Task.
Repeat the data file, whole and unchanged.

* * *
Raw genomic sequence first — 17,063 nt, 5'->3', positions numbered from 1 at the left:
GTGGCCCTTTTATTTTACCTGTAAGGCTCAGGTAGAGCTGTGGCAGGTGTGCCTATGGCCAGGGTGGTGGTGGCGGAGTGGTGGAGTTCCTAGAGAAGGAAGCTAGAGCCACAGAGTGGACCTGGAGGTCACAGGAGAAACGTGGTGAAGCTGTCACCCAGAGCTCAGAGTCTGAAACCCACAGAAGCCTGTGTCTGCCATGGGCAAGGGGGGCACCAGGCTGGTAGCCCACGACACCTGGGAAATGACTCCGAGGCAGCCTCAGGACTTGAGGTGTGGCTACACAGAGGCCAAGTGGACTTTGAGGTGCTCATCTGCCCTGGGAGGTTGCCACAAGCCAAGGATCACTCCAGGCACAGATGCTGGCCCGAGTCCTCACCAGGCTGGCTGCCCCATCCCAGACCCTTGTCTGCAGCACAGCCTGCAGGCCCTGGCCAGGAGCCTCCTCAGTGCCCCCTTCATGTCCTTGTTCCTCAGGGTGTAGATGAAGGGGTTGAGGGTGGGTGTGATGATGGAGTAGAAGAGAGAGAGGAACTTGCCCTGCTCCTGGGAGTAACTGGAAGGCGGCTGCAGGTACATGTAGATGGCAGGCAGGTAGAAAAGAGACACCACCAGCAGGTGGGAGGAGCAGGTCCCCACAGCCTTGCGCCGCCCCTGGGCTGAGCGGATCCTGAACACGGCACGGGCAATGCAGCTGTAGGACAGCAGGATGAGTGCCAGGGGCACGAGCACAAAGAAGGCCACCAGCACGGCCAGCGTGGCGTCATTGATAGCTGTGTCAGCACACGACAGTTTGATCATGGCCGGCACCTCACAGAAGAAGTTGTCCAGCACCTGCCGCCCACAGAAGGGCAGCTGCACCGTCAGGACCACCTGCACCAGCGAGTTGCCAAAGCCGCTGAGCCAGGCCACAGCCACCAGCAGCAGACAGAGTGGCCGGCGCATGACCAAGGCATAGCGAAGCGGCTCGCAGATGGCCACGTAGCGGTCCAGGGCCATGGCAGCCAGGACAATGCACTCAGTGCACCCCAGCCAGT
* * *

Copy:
Raw genomic sequence first — 17,063 nt, 5'->3', positions numbered from 1 at the left:
GTGGCCCTTTTATTTTACCTGTAAGGCTCAGGTAGAGCTGTGGCAGGTGTGCCTATGGCCAGGGTGGTGGTGGCGGAGTGGTGGAGTTCCTAGAGAAGGAAGCTAGAGCCACAGAGTGGACCTGGAGGTCACAGGAGAAACGTGGTGAAGCTGTCACCCAGAGCTCAGAGTCTGAAACCCACAGAAGCCTGTGTCTGCCATGGGCAAGGGGGGCACCAGGCTGGTAGCCCACGACACCTGGGAAATGACTCCGAGGCAGCCTCAGGACTTGAGGTGTGGCTACACAGAGGCCAAGTGGACTTTGAGGTGCTCATCTGCCCTGGGAGGTTGCCACAAGCCAAGGATCACTCCAGGCACAGATGCTGGCCCGAGTCCTCACCAGGCTGGCTGCCCCATCCCAGACCCTTGTCTGCAGCACAGCCTGCAGGCCCTGGCCAGGAGCCTCCTCAGTGCCCCCTTCATGTCCTTGTTCCTCAGGGTGTAGATGAAGGGGTTGAGGGTGGGTGTGATGATGGAGTAGAAGAGAGAGAGGAACTTGCCCTGCTCCTGGGAGTAACTGGAAGGCGGCTGCAGGTACATGTAGATGGCAGGCAGGTAGAAAAGAGACACCACCAGCAGGTGGGAGGAGCAGGTCCCCACAGCCTTGCGCCGCCCCTGGGCTGAGCGGATCCTGAACACGGCACGGGCAATGCAGCTGTAGGACAGCAGGATGAGTGCCAGGGGCACGAGCACAAAGAAGGCCACCAGCACGGCCAGCGTGGCGTCATTGATAGCTGTGTCAGCACACGACAGTTTGATCATGGCCGGCACCTCACAGAAGAAGTTGTCCAGCACCTGCCGCCCACAGAAGGGCAGCTGCACCGTCAGGACCACCTGCACCAGCGAGTTGCCAAAGCCGCTGAGCCAGGCCACAGCCACCAGCAGCAGACAGAGTGGCCGGCGCATGACCAAGGCATAGCGAAGCGGCTCGCAGATGGCCACGTAGCGGTCCAGGGCCATGGCAGCCAGGACAATGCACTCAGTGCACCCCAGCCAGT